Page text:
Author Jennie Dobson writes as guest blogger this week, discussing the difficulties faced when writing an historical novel.

It’s very popular at the moment – historical fiction. The eagerly awaited dramatisation of Hilary Mantel’s double Booker prize-winners Wolf Hall and Bring Up the Bodies is about to appear on our television screens with a stellar cast, lavish costumes and breathtaking locations. Philippa Gregory’s novel, The King’s Curse is the latest in a long list of books that she has published about the Tudors and the Plantagenets. One glance at Historical Novels Review (published by the Historical Novel Society) gives but a small glimpse of the number of novels in this genre being published each month. Odd because not so many years ago, publishers wouldn’t touch them with end of a very long barge pole. Now it seems they can’t get enough of them. Historical novels are hard to write. I say this, not because of the thorough research that is required. Usually, authors who write them enjoy the research as much as the act of writing. No, I say they are hard to write because they carry with them a huge responsibility. I’m assuming (and I know you should never assume) that most historical authors feel a duty to be as accurate as possible where events in the past are concerned. However, although with good research and luck (the documents need to be available to do the research) you can get the events more or less right; it is often extremely difficult to understand their personalities without the gossip of their servants or relatives. Mostly information of this nature this will never have been committed to parchment. Finding evidence about their personal lives is a rare event. This then is a problem I’m having with one of my characters – in fact my main protagonist. Everything I have read about her makes me believe she was dull, dull, dull. Now here is my dilemma: do I change her personality in order to make her more interesting or do I try and be faithful to the little evidence I have? I am aware that once I change her into someone else, she will no longer be the person who carried out all the deeds that made her interesting enough to write about. There is, in fact, very little description of her so I could just create her as fits the story I want to tell. But would that be right? Would I be faithful to her? The responsibility weighs heavily.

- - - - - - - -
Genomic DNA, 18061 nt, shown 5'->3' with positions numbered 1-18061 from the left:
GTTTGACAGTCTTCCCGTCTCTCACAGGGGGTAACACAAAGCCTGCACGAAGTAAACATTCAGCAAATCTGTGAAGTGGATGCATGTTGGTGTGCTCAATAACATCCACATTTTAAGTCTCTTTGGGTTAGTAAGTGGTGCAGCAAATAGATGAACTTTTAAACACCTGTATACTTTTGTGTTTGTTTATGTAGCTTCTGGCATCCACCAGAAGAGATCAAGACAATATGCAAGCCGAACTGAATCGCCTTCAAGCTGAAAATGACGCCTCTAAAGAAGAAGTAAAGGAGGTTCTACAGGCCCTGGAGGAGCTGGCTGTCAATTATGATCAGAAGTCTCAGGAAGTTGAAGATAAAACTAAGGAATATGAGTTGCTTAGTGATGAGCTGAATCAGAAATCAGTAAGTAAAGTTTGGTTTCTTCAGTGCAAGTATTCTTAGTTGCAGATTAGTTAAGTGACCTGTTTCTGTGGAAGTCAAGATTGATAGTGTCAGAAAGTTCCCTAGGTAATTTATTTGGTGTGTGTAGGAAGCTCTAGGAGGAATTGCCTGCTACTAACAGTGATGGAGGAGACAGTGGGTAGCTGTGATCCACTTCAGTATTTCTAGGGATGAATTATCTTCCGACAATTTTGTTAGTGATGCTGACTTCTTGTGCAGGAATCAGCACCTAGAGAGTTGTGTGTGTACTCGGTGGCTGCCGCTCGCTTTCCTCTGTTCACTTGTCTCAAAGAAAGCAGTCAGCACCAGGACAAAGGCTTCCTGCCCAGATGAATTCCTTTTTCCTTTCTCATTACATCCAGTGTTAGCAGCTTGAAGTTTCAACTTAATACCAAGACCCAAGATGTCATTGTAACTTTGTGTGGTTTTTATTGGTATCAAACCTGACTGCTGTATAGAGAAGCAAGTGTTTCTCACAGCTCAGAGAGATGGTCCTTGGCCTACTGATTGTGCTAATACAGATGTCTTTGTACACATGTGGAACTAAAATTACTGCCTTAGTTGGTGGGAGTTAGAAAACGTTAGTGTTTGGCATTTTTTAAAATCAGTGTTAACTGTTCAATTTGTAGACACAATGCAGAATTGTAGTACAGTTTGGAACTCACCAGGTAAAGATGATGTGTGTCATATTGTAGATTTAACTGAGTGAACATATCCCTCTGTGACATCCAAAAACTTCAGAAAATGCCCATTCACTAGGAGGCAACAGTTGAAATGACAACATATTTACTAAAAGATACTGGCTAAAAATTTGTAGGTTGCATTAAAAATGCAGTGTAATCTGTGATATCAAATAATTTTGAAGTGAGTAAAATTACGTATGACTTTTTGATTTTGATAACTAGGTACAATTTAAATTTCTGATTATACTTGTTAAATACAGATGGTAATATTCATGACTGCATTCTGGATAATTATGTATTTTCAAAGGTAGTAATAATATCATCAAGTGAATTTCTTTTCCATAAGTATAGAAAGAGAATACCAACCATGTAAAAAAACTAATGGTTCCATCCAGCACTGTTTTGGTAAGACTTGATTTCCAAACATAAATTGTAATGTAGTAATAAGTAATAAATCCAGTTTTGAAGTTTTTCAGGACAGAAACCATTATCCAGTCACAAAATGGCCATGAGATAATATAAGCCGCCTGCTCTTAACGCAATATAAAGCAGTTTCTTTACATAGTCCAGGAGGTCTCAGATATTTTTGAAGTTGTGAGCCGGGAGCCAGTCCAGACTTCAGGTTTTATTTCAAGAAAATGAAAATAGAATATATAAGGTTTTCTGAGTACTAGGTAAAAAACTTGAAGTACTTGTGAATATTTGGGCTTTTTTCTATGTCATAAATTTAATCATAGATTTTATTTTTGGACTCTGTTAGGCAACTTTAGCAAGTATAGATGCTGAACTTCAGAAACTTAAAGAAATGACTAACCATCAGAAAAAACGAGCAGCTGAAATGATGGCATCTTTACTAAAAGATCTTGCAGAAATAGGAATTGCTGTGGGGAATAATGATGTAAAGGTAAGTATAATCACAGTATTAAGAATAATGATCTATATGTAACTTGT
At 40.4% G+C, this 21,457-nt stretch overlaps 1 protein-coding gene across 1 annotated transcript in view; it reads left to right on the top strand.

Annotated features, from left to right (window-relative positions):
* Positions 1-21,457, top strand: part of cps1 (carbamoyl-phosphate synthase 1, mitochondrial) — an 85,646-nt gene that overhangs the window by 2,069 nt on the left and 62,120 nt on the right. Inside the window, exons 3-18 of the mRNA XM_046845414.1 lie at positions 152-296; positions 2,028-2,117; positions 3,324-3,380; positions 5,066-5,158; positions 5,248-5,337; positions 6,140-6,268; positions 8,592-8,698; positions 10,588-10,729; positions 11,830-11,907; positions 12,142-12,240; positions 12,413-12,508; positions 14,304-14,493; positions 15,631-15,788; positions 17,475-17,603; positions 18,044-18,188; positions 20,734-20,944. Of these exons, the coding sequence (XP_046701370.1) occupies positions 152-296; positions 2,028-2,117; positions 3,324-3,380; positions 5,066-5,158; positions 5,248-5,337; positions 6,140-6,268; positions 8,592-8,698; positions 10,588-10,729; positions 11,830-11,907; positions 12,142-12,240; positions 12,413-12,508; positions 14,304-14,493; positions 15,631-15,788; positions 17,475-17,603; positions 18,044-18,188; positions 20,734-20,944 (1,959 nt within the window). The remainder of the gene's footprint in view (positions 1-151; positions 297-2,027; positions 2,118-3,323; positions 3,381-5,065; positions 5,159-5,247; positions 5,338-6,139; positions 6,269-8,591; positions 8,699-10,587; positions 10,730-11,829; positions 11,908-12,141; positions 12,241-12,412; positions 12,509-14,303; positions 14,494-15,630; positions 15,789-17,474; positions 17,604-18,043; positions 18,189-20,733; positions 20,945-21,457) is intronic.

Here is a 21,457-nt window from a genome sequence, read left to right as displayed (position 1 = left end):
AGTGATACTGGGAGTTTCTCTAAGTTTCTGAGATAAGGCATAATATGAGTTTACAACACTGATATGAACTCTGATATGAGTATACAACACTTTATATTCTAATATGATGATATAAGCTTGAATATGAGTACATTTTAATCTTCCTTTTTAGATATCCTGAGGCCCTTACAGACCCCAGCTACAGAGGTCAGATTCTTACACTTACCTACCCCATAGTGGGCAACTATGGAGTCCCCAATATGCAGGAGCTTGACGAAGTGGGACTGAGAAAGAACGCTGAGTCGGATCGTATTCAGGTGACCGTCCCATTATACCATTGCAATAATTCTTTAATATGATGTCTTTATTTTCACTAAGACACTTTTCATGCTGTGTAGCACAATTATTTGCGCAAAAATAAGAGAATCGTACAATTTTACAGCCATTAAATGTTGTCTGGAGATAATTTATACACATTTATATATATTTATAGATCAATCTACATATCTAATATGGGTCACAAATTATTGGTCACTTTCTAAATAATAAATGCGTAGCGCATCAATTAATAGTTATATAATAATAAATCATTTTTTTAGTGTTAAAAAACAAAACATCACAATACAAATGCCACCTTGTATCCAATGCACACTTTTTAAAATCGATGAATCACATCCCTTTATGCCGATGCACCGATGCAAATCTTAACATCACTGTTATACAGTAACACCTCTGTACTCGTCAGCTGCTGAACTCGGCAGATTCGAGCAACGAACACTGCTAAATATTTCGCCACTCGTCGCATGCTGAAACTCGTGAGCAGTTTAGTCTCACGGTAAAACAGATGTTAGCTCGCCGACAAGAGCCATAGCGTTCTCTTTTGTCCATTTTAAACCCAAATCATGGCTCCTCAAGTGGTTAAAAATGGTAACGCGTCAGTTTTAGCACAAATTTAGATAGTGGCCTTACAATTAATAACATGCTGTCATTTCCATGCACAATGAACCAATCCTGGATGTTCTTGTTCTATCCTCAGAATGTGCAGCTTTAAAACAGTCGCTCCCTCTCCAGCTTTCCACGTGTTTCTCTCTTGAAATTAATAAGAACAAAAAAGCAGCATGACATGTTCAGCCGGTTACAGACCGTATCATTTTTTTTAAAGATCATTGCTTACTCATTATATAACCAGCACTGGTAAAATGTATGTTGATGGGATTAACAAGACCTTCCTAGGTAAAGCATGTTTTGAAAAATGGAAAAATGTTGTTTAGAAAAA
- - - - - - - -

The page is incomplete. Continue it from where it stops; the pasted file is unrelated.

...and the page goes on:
Jennie Dobson has worked as a press officer, a journalist, and currently as a guide in Shakespeare’s Birthplace dressed as a Tudor servant. She has contributed to an eclectic selection of magazines and has an MA in a Shakespeare-related subject. She is currently writing an historical novel. Contact her at:  or read her blog on